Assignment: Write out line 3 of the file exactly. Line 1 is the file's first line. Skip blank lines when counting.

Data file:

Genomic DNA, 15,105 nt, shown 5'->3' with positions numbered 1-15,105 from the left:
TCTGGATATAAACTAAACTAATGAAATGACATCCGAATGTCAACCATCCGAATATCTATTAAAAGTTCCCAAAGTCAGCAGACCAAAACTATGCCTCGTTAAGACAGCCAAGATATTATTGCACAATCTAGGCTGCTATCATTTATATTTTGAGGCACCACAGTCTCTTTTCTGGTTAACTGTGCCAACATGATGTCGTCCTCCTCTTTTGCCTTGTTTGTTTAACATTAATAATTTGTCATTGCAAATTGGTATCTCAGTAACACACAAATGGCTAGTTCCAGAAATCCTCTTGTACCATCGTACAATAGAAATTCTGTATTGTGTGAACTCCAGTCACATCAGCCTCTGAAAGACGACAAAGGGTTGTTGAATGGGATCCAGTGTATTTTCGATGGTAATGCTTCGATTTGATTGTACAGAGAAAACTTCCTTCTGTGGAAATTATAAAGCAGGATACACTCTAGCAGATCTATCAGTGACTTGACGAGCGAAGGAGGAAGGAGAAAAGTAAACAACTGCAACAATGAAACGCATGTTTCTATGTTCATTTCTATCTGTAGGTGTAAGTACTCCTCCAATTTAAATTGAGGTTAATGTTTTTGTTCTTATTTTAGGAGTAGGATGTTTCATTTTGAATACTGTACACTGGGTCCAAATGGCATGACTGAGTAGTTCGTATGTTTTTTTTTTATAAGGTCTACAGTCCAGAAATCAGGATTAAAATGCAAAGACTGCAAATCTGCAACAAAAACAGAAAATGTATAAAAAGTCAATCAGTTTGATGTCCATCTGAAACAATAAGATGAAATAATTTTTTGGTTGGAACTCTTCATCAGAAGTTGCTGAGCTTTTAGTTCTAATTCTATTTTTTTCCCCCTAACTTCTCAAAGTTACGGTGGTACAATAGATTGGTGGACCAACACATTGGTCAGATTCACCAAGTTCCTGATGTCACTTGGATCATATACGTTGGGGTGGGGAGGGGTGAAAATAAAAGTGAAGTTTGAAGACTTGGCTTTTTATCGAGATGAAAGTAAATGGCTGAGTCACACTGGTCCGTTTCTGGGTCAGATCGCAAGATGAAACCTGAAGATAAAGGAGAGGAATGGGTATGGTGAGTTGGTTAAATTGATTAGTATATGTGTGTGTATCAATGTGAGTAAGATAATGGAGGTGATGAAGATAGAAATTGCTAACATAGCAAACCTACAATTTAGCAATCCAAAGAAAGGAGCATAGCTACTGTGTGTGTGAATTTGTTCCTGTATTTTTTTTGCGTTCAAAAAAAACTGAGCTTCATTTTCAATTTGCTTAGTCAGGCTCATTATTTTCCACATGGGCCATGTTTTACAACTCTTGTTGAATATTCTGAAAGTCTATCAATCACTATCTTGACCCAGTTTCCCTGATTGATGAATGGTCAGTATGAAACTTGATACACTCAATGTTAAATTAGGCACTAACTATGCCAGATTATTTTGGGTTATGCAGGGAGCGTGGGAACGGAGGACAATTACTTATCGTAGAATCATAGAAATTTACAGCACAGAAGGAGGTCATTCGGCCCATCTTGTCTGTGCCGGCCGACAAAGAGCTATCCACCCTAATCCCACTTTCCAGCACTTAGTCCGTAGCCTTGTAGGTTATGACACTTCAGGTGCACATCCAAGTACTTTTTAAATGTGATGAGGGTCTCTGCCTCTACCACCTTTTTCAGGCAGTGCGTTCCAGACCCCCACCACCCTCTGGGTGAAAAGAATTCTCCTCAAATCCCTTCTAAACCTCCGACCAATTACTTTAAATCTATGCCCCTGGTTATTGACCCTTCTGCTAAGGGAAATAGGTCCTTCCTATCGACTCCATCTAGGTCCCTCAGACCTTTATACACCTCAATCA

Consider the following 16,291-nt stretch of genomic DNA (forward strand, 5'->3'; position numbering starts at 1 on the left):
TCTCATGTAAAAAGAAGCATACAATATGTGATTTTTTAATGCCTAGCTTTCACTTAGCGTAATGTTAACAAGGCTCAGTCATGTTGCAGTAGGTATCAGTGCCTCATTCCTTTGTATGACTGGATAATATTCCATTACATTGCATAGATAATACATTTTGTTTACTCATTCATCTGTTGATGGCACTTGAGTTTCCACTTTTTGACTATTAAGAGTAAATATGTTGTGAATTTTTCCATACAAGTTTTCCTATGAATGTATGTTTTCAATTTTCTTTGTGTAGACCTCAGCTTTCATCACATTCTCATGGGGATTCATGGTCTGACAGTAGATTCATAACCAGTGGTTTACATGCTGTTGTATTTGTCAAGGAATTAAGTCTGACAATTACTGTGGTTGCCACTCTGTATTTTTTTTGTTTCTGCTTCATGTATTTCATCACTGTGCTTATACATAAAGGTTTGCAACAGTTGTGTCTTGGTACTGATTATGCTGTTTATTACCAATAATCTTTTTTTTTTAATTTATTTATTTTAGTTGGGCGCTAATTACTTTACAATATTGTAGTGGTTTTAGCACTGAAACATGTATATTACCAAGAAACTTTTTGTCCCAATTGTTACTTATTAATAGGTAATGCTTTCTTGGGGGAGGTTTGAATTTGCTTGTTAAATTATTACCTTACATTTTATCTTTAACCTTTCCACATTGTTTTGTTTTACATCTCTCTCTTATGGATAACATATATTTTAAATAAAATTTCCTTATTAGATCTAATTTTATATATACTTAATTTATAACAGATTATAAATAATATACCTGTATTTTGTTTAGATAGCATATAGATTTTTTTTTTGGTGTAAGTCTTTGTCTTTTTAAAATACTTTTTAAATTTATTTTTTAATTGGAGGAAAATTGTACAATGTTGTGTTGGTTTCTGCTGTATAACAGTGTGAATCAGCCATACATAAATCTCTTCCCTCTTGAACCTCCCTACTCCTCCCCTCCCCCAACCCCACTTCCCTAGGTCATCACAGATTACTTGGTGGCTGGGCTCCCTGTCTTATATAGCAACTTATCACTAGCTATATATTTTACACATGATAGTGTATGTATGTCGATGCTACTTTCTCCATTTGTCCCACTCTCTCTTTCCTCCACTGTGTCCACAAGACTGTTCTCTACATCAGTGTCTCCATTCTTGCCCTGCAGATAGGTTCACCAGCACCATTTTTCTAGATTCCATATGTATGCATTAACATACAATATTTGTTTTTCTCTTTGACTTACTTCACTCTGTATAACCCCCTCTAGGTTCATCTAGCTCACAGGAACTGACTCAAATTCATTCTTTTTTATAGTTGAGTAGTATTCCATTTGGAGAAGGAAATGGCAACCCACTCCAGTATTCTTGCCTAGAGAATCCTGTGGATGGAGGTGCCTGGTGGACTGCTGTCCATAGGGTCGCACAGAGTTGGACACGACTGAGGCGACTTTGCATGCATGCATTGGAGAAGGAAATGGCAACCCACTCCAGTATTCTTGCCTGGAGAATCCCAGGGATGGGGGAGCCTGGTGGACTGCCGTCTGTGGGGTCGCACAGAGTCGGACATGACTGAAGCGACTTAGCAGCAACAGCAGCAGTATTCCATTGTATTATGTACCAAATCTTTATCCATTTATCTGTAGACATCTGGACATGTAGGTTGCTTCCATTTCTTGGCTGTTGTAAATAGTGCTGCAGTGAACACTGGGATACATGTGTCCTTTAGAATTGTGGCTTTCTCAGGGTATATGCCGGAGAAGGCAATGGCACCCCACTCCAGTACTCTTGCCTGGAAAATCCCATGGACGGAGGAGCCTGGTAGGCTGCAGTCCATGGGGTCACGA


Consider the following 16,291-nt stretch of genomic DNA (forward strand, 5'->3'; position numbering starts at 1 on the left):